SEPA monitors in Fife towns as Mossmorran re-starts

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Scotland’s environment regulator is to monitor Mossmorran as the petro-chemical plant is re-started after a £140m refurbishment.

The work was designed to improve the reliability of the site, and reduce impact of flaring which has been a hugely contentious issue with local communities.

Now, SEPA - the Scottish Environment Protection Agency - has said its teams will be in local towns to monitor the work, and verify the new flare tip installation meets permit requirements.

Air quality and noise monitoring will continue throughout.

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Fife Ethylene Plant, MossmorranFife Ethylene Plant, Mossmorran
Fife Ethylene Plant, Mossmorran
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Terry A’Hearn, chief executive, said of the refurbishment: : “We’re pleased to see the installation of the noise reducing flare tip we required through a variation to the site’s permit.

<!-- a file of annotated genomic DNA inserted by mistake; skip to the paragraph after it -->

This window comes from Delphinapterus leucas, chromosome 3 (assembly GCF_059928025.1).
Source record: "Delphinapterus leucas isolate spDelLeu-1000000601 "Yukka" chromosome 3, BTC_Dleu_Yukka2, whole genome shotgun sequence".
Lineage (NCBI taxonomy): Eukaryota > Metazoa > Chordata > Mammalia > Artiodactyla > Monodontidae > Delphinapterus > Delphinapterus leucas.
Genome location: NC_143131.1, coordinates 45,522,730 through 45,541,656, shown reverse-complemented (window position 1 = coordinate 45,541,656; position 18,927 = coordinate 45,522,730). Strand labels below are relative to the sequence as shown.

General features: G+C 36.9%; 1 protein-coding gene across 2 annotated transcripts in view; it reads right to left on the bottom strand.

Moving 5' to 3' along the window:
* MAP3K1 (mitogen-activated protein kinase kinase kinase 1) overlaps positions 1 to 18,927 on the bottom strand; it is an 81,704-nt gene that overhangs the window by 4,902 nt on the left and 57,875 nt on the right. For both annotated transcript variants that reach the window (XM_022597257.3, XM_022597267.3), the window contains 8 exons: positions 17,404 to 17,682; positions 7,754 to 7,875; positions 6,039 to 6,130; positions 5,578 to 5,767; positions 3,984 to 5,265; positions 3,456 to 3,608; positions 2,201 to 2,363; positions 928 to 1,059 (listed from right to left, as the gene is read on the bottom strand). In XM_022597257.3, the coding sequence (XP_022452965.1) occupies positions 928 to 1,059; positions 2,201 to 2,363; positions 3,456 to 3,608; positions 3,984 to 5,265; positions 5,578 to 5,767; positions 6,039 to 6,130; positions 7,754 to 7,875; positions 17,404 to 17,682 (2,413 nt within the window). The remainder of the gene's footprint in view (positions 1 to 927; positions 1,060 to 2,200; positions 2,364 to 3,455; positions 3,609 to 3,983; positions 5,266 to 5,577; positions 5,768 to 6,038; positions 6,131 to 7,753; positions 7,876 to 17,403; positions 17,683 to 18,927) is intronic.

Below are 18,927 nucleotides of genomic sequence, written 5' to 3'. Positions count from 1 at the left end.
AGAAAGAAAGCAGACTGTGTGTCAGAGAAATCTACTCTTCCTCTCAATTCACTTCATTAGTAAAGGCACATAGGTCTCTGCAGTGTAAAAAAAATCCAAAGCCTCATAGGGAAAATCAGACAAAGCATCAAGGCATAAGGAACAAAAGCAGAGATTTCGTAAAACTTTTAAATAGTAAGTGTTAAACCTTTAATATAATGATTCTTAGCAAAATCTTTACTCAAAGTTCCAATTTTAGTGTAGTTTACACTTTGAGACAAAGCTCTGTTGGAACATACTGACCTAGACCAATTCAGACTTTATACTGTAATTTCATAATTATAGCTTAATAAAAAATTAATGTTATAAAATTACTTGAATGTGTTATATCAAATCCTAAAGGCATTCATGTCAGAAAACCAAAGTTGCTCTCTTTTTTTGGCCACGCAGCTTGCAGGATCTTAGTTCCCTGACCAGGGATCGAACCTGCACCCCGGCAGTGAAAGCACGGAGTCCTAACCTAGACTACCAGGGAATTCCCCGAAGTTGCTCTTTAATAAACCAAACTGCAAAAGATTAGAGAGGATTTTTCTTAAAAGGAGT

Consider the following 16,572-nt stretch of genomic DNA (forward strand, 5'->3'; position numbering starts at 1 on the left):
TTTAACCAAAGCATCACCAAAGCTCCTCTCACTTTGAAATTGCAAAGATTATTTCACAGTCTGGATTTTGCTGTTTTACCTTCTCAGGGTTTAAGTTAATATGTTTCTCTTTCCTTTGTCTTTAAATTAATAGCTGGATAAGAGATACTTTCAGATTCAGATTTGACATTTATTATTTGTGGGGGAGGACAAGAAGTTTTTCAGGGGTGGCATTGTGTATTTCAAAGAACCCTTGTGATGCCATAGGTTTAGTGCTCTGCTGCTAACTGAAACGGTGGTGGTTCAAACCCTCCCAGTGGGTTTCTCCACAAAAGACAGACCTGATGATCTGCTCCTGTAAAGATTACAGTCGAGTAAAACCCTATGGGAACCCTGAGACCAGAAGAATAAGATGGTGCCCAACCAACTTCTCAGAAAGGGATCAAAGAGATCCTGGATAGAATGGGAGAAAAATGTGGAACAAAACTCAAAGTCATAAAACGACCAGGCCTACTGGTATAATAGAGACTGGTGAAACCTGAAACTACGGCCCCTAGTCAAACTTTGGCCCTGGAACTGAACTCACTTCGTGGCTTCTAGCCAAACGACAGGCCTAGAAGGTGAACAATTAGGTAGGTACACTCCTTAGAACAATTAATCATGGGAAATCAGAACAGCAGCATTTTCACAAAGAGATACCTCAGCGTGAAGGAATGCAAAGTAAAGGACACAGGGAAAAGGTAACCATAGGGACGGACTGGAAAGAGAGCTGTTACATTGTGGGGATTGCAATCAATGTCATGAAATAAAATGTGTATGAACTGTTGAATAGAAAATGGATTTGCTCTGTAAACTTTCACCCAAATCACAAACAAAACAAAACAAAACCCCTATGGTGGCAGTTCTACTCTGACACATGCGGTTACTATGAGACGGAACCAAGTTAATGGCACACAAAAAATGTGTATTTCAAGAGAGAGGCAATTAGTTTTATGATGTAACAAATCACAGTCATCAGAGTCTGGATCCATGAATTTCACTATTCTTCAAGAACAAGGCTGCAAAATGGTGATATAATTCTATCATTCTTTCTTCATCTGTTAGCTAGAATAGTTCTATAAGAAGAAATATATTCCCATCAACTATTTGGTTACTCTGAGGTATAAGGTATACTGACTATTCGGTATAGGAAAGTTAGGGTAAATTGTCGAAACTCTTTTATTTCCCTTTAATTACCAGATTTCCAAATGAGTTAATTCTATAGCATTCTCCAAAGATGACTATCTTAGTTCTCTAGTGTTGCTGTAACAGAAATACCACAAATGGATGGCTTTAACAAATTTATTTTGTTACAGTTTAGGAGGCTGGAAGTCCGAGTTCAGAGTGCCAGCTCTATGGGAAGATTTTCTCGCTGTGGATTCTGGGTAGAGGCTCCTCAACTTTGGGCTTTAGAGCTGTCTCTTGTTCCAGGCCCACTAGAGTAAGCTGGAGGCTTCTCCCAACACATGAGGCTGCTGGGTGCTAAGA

"This is a major milestone on the pathway to compliance, but is just one important step towards a future with less flaring and less impact for communities when flaring is required. We will be closely monitoring how the restart is carried out."

Mr A’Hearn said Fife communities “have the right to a future where flaring is the exception rather than routine” adding: “Robust regulation takes time but through our work, and the significant investment by site operators, a clear pathway to compliance is now in sight for local communities who can be assured of our continued vigilance over this important period and beyond.”

SEPA also continues to progress recommendations from the Irish EPA’s which will see the regulator’s programme of environmental monitoring extended with community participation in its design, alongside enhanced visibility of regulatory monitoring results and investment in a refreshed online community information hub.

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